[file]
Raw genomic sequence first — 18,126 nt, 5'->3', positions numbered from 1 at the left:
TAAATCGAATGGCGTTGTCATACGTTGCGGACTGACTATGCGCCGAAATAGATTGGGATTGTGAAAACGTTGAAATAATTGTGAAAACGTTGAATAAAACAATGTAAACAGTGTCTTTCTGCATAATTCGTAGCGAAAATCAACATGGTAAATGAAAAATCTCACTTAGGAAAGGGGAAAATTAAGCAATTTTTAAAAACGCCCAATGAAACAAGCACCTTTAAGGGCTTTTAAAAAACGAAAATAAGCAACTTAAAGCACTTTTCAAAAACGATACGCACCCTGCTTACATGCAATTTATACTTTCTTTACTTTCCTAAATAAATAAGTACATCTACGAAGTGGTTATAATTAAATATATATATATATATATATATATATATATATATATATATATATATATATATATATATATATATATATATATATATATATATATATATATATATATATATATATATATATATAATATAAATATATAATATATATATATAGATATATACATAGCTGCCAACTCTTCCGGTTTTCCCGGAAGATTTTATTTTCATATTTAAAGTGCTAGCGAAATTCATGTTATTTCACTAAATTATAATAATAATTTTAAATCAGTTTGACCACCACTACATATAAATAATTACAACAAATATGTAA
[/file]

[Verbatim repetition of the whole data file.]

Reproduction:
Raw genomic sequence first — 18,126 nt, 5'->3', positions numbered from 1 at the left:
TAAATCGAATGGCGTTGTCATACGTTGCGGACTGACTATGCGCCGAAATAGATTGGGATTGTGAAAACGTTGAAATAATTGTGAAAACGTTGAATAAAACAATGTAAACAGTGTCTTTCTGCATAATTCGTAGCGAAAATCAACATGGTAAATGAAAAATCTCACTTAGGAAAGGGGAAAATTAAGCAATTTTTAAAAACGCCCAATGAAACAAGCACCTTTAAGGGCTTTTAAAAAACGAAAATAAGCAACTTAAAGCACTTTTCAAAAACGATACGCACCCTGCTTACATGCAATTTATACTTTCTTTACTTTCCTAAATAAATAAGTACATCTACGAAGTGGTTATAATTAAATATATATATATATATATATATATATATATATATATATATATATATATATATATATATATATATATATATATATATATATATATATATATATATATATATATATATATATATAATATAAATATATAATATATATATATAGATATATACATAGCTGCCAACTCTTCCGGTTTTCCCGGAAGATTTTATTTTCATATTTAAAGTGCTAGCGAAATTCATGTTATTTCACTAAATTATAATAATAATTTTAAATCAGTTTGACCACCACTACATATAAATAATTACAACAAATATGTAA